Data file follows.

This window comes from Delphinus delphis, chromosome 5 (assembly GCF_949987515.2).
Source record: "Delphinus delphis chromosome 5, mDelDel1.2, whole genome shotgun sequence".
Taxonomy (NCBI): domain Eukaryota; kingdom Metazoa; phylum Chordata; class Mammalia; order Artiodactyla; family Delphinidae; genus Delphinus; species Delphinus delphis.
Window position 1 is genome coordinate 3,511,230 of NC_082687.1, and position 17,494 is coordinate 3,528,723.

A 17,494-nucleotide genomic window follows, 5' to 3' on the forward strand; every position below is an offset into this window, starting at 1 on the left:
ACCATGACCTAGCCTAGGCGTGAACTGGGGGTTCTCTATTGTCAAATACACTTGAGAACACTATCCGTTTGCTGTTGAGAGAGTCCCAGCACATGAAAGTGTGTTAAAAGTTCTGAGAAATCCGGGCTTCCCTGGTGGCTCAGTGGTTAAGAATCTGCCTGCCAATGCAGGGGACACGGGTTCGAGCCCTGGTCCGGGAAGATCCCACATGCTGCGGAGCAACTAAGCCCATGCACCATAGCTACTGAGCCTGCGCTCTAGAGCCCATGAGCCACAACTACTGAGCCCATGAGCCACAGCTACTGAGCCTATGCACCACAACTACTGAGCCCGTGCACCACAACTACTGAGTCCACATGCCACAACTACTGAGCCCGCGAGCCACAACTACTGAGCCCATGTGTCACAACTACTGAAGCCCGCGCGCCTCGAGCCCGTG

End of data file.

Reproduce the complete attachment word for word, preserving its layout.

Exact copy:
This window comes from Delphinus delphis, chromosome 5 (assembly GCF_949987515.2).
Source record: "Delphinus delphis chromosome 5, mDelDel1.2, whole genome shotgun sequence".
Taxonomy (NCBI): domain Eukaryota; kingdom Metazoa; phylum Chordata; class Mammalia; order Artiodactyla; family Delphinidae; genus Delphinus; species Delphinus delphis.
Window position 1 is genome coordinate 3,511,230 of NC_082687.1, and position 17,494 is coordinate 3,528,723.

A 17,494-nucleotide genomic window follows, 5' to 3' on the forward strand; every position below is an offset into this window, starting at 1 on the left:
ACCATGACCTAGCCTAGGCGTGAACTGGGGGTTCTCTATTGTCAAATACACTTGAGAACACTATCCGTTTGCTGTTGAGAGAGTCCCAGCACATGAAAGTGTGTTAAAAGTTCTGAGAAATCCGGGCTTCCCTGGTGGCTCAGTGGTTAAGAATCTGCCTGCCAATGCAGGGGACACGGGTTCGAGCCCTGGTCCGGGAAGATCCCACATGCTGCGGAGCAACTAAGCCCATGCACCATAGCTACTGAGCCTGCGCTCTAGAGCCCATGAGCCACAACTACTGAGCCCATGAGCCACAGCTACTGAGCCTATGCACCACAACTACTGAGCCCGTGCACCACAACTACTGAGTCCACATGCCACAACTACTGAGCCCGCGAGCCACAACTACTGAGCCCATGTGTCACAACTACTGAAGCCCGCGCGCCTCGAGCCCGTG